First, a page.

Barn Owl: Description, Habitat, & Fun Facts

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Barn Owl

The Barn owl (Tyto alba) is a carnivorous creature belonging to the Animalia family, phylum Chordata, class Aves, order Strigiformes, and family Tytonidae. Tyto is its genus. It is up to 9.8 to 18 inches in length and weighs up to 300 to 550 grams, and wingspan is up to 30 to 43 inches, with a lifetime up to 5 to 10 years.

Barn owl is a rapid flying bird that feeds on small mammals, fish, and birds. White heart-shaped face and large, dark eyes is the most distinguishing characteristic.

Barn owl are preyed upon by opossums, eagles, and raccoons. Physical features include brown, grey, black, white, and orange skin colour, and feathers on the skin and a potential flying speed of 50 mph.

Barn Owl Description

Barn owls are quite well-known in the owl family, with their stark white faces and eerie sounds. They are one of the most widely distributed bird species on the planet.

Barn owls keep rodent populations in check by feeding mostly on rats and mice wherever they inhabit. In many civilizations, they are regarded as harbingers of death or symbols of the afterlife.

Barn Owl

Barn owl, Tyto alba, the scientific name for the barn owl, meaning “white owl.” This scientific name is derived from the Greek words tyto, which means owl, and alba, which means white. Strix alba was its original name, given by taxonomist Giovanni Antonio Scopoli.

However, the name Strix was subsequently retained for wood owls belonging to the Strigidae family, which is the second main owl family. There are around 25 subspecies of these owls, which vary in size and appearance due to their vast distribution.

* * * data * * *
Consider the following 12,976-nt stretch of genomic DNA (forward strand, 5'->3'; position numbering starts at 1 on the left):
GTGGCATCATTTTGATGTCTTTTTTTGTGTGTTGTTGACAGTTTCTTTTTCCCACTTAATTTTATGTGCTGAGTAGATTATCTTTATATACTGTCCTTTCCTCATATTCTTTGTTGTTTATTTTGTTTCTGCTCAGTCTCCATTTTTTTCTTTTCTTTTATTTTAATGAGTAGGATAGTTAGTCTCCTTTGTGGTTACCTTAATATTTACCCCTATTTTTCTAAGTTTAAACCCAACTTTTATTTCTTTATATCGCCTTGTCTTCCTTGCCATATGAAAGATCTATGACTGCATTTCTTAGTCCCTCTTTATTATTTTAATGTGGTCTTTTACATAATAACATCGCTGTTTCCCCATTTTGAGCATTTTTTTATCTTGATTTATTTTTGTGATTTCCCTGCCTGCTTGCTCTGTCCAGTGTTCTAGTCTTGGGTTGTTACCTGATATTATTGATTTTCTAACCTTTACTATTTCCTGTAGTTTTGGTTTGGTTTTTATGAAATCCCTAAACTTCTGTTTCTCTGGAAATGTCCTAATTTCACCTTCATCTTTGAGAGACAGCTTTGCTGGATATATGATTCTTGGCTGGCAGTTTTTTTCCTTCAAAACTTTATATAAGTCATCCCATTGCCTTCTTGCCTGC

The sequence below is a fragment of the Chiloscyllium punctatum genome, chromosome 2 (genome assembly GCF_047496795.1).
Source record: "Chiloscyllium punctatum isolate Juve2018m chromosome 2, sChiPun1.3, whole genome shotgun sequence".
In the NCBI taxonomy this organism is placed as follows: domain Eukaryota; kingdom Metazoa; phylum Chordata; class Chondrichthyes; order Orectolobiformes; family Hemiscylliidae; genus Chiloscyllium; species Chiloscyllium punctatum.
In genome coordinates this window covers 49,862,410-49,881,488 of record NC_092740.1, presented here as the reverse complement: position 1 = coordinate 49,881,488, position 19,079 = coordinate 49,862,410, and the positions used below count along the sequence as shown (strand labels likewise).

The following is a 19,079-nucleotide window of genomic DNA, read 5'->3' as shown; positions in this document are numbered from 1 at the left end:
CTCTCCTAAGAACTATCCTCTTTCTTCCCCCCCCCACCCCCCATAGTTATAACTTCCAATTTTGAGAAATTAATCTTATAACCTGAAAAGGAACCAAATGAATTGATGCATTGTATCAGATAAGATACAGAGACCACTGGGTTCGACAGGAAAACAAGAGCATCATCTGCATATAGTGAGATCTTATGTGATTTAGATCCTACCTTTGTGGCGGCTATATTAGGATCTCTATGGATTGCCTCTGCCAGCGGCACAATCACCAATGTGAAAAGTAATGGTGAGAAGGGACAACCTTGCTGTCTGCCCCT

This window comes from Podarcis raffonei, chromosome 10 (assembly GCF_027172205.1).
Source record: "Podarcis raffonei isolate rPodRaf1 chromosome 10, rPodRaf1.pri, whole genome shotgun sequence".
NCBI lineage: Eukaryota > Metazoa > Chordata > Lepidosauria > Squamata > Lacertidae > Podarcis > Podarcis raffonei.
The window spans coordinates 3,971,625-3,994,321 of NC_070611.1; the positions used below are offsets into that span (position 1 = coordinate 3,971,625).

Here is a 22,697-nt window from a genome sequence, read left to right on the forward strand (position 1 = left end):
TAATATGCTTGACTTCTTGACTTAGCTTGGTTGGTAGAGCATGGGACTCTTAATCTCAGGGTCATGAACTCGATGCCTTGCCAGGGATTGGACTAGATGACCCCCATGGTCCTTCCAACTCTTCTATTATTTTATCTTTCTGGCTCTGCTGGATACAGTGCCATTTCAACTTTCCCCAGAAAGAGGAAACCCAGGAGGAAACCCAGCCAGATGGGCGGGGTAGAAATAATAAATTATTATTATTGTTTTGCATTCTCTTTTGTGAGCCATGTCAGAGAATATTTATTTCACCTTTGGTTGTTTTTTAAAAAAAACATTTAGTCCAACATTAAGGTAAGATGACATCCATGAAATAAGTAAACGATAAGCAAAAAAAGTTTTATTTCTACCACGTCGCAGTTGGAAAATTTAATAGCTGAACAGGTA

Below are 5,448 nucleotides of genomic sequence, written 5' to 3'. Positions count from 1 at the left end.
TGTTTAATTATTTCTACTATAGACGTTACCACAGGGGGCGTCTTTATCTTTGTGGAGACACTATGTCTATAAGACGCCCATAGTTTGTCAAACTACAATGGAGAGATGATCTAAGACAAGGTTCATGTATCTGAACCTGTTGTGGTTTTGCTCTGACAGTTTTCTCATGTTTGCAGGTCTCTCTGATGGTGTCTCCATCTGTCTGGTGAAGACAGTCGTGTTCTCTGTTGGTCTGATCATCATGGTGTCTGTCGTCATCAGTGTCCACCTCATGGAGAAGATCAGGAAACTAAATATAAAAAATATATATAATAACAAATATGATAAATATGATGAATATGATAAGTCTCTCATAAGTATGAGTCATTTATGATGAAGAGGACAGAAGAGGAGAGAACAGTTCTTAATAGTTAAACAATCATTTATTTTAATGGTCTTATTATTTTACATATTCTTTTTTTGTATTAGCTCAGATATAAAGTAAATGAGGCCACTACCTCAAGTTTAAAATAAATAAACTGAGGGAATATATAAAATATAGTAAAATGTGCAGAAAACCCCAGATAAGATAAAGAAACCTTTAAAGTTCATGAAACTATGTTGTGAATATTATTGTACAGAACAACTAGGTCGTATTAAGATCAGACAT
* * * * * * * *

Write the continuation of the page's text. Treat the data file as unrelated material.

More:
These owls have taken up residence in a number of zoos around the United States. One of these owls may be found in the Cincinnati Zoo’s Wings of the World exhibit. The Cosley Zoo in Indiana, the Pittsburgh Zoo in Pennsylvania, and the San Francisco Zoo in California are among the many additional zoos.

Barn owls may be found in zoos and wildlife centres all around the world, so wherever you are, there’s a good chance you’ll see one. Around 970 of these owls may be found in zoos around the world. As a consequence of rescue efforts, several of these owls have found homes in zoos.

After being rescued, Dawn and Dusk, two resident owls at the Belfast Zoo, have found permanent homes. After being rescued as a fledgling by the Hawaiian Electric Company, another barn owl, Bubo-no-no, found a lifelong home at the Honolulu Zoo. Zoos play an important role in rearing and rehabilitating owls that would otherwise perish in the wild.

Barn Owl

Fun Facts About Barn Owl!

• These owls are commonly seen in graveyards in England. As a result, they’ve earned the reputation of being a death omen.

• Barn owls consume their prey entire and regurgitate the undigested pieces as pellets.

• Their unusual facial shape aids in the detection of subtle noises made by their prey.

• Female owls weigh around 10% more than male owls, and they mate for life.

• Owls in captivity can live up to 20 years.

Barn Owl

Barn Owl Appearance and Behavior

The dazzling white, heart-shaped face of the barn owl is its most distinguishing feature. Their skulls are sleek, and they lack ear tufts, unlike many other owl species. The eyes of the owl are huge and black.

Brown and grey feathers frame their heart-shaped faces, as well as the backsides of their wings and bodies. Underneath, the wings are short, rounded, and whitish. Their pure white breasts are occasionally seen.